Midsummer though it may be, the international design community is as productive as ever, and—excuse the pun, if not the shameless self promotion—our sister portfolio site Coroflot is home to some of the hottest designs out there. I don't know about anyone else, but I find this current heatwave to be absolutely exhausting, and frankly, a couple of ultra-plush furniture designs are making me sleepy just looking at them.
First up, Tel Aviv's Danna Kazir's no-frills "Peppi" couch consists of a giant down pillow atop a rocking chair frame.
It's a really nice take on a traditional rocking chair: the materials are, above all else, quite inviting, while the frame itself is rather minimal. Details include piping on the cushion, chisel-tipped joinery, and just a couple crossbeams and support members.
The massive "Peppi" pillow gives the comforter-like cushion from Patricia Urquiola's "Husk" chair a run for the money... as does the bespoke padding in Richard Clarkson's "Cradle," below:
Emerging designer Richard Clarkson has a different approach to reinventing a standard article of furniture: he's crafted a cradle for adults, in collaboration with Grace Emmanual, Brodie Campbell, Jeremy Broker, Eamon Moore, Kahlivia Russell and Joya Boerrigter. (The New Zealand-based designer and photographer showed up on our radar a month ago with his steampunk-y "Rotary Mechanical" smartphone concept.)["Cradle"] is about creating a safe, comfortable and relaxing environment in which the user can dissipate the overstimulation of their senses. The design was heavily directed by a synthesis of research into Autism and children with Rhythmic Movement Disorder (RMD), as well as saftey, sustainability, function and aesthetics. The chair [is designed for maximum] relaxation, comfort and calmness...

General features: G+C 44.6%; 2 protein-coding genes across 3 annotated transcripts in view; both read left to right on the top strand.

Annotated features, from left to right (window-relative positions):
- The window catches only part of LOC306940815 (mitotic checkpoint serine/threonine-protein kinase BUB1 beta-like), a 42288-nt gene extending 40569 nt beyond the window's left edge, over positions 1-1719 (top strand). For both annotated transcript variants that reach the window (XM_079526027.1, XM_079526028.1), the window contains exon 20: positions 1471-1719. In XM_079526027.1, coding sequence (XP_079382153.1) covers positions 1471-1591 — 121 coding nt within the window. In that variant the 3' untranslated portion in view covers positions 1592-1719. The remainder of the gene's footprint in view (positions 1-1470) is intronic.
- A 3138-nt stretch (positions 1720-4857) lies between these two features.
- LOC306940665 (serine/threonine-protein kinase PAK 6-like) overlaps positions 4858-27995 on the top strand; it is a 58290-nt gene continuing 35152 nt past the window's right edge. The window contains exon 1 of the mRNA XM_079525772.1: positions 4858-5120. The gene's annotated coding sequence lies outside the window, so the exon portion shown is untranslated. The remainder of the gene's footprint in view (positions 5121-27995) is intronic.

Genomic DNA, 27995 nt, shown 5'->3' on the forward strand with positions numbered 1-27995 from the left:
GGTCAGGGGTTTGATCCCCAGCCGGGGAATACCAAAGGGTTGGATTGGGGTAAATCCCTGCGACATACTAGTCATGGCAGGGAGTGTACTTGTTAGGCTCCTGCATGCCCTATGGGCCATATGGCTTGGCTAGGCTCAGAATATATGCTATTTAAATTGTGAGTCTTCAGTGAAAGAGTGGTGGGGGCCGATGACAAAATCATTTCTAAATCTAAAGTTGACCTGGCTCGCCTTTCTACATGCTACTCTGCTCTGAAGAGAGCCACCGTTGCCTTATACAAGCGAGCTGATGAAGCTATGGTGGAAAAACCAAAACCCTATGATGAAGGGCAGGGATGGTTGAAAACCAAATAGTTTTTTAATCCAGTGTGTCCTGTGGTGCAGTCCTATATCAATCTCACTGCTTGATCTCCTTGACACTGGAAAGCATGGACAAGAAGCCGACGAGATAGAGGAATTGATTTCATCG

While some might characterize "Cradle" as a glorified papasan chair, I'd argue that there's a bit more to it than that: Clarkson demonstrates his sense of form through the frame, which, like Kazir's chair, alludes to traditional carpentry. In fact, I'm getting a distinct maritime vibe from "Cradle," where the combination of curved braces and slats (articulated staves, perhaps) evoke a barrel or the hull of a boat.
...or maybe a giant wooden melon?
More details available on Clarkson's portfolio site (he also provides video documentation on his Vimeo page).
Now, if only the afternoon siesta was acceptable in American work culture... or in Israel or New Zealand, for that matter.